Vasopressin Type-2 Receptor and Aquaporin-2 Water Channel Mutants in Nephrogenic Diabetes Insipidus

Title: Vasopressin Type-2 Receptor and Aquaporin-2 Water Channel Mutants in Nephrogenic Diabetes Insipidus
Authors: Deen, Peter M.T.; Knoers, Nine
Publisher: American Journal of Medicine and Science
Date Published: November 01, 1998
Reference Number: 201
The regulation of water excretion by the kidney is one of the few physiologic processes that are prominent in everyday life. This process predominantly occurs in renal collecting duct cells, where transcellular water reabsorption is induced after binding of the pituitary hormone arginine-vasopressin to its vasopressin type-2 receptor and the subsequent insertion of aquaporin-2 (AQP2) water channels in the apical membrane of these cells. Removal of the hormone triggers endocytosis of AQP2 and restores the water-impermeable state of the collecting duct cells. Nephrogenic diabetes insipidus is characterized by the inability of the kidney to concentrate urine in response to vasopressin; the vasopressin type-2 receptor and the AQP2 water channel have both been shown to be involved in this disease. This article focuses on mutations in the vasopressin V2 receptor and aquaporin-2 water channel identified in nephrogenic diabetes insipidus patients, and on the effects of these mutations on the transport and function of these proteins upon expression in cell systems.

This translation by the NDI Foundation is to assist the lay reader. To provide a clear, accessible interpretation of the original article, we eliminated or simplified some technical detail and complicated scientific language. We concentrated our translation on those aspects of the article dealing directly with NDI. The NDI Foundation thanks the researchers for their work toward understanding and more effectively treating this disorder.
© Copyright NDI Foundation 2007 (JC)

The kidney is the main organ involved in balancing body water. The nephrons are the main working units of the kidneys. There are about one million nephrons in each kidney, and each nephron consists of a filter, called a glomerulus, and a tube called a tubule. The section of the tubule nearest the glomerulus is called the proximal tubule, and the section furthest from the glomerulus is called the distal tubule. There is a section in between the proximal and distal tubules called the Loop of Henle.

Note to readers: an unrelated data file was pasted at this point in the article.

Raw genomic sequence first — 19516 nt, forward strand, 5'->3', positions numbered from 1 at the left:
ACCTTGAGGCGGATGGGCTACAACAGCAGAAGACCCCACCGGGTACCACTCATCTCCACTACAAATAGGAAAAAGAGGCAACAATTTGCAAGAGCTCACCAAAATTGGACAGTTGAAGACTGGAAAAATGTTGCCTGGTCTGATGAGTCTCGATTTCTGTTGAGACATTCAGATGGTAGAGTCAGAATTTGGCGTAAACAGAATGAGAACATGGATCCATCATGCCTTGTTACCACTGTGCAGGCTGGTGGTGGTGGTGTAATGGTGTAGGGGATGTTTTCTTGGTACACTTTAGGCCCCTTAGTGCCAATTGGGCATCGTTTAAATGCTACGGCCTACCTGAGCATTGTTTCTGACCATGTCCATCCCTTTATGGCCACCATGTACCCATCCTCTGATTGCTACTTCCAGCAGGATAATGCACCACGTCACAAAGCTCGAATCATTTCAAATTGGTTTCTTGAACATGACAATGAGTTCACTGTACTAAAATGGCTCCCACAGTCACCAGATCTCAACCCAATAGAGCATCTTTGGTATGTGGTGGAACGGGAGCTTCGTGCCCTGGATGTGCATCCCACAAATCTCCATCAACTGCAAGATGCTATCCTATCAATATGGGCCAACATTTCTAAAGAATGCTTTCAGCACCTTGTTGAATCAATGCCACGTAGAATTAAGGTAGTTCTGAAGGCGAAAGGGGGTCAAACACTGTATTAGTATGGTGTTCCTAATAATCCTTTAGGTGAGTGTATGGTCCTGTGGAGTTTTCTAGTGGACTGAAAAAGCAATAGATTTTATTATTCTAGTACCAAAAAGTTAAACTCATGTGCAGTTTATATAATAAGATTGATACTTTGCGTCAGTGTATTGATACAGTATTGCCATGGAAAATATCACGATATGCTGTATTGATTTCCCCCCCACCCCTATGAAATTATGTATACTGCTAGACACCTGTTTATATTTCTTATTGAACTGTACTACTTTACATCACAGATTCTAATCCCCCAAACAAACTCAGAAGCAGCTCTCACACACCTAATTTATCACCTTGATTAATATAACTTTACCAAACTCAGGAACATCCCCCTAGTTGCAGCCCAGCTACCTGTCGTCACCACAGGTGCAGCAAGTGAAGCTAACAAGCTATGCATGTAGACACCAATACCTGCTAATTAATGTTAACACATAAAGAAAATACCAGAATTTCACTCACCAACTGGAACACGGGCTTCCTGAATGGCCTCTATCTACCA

The average adult passes about 180 liters of body water through the glomeruli every day, only 1 or 2 liters of which is expelled as urine. So the kidney has to reabsorb most of the body water that passes through the glomeruli. About 90% of the water reabsorption occurs in proximal tubules and the descending limbs of the Loop of Henle. The remaining 10% is reabsorbed in the kidney collecting ducts (CDs).

This is the molecular sequence that allows body water to be reabsorbed through the CDs:

  1. The antidiuretic hormone, arginine vasopressin (AVP), responding to sensors that monitor the concentration solutes in serum and the volume of plasma circulating in the body, binds with the vasopressin-2 receptor (V2R). V2Rs are located in the basolateral membranes of the principal cells of the kidney CDs. (If you think of the principle cell as an upright rectangle and its membrane as the perimeter, the bottom and sides of the rectangle are the basolateral membranes and the top is the apical membrane.)
  2. When AVP binds with V2R it stimulates the activity of the enzyme, adenylyl cyclase (AdC) via a Gs protein to which the V2R is coupled.
  3. In turn, the AdC increases the level of the activity of cyclic adenosine monophosphate (cAMP).
  4. cAMP activates protein kinase A, which induces little sacs called water channel vesicles (WCVs) that contain aquaporin-2 (AQP2) water channels to travel from beneath the apical membrane to the apical membrane.
  5. When the WCVs reach the apical membrane they fuse with it and the AQP2s are inserted into it. Normally, the apical membrane does not let water permeate through it, but when the AQP2s are inserted into the membrane it increases the membrane's water permeability up to 100% because the AQP2s act as channels through which water can flow.

This is how the kidney can reabsorb the body water flowing through the kidney CDs. The water that is not reabsorbed is concentrated urine, which is later voided.

When AVP absents itself from the principal cell, the AQP2s are retrieved from the apical membrane and brought back inside the cell. This returns the apical membrane to its relatively low degree of water permeability and the kidney no longer is able to reabsorb the water. Thus, the action of AQP2s, regulated by AVP, allow the kidney to reabsorb water and concentrate urine.

Nephrogenic diabetes insipidus (NDI) is a disorder characterized by the kidneys' inability to respond to AVP. As a result, the NDI patient is unable to reabsorb the body water or concentrate urine. The two primary symptoms of NDI are polyuria (the chronic passage of large volumes of urine) and polydipsia (chronic, excessive thirst). NDI may either be acquired or inherited. The acquired form is generally less severe and more common. NDI can be acquired through long-term use of lithium and some other prescription drugs. It can also occur as a result of a low-protein diet or as a result of an abnormally low amount of potassium in the blood, obstruction of ureters, or degenerative kidney disease.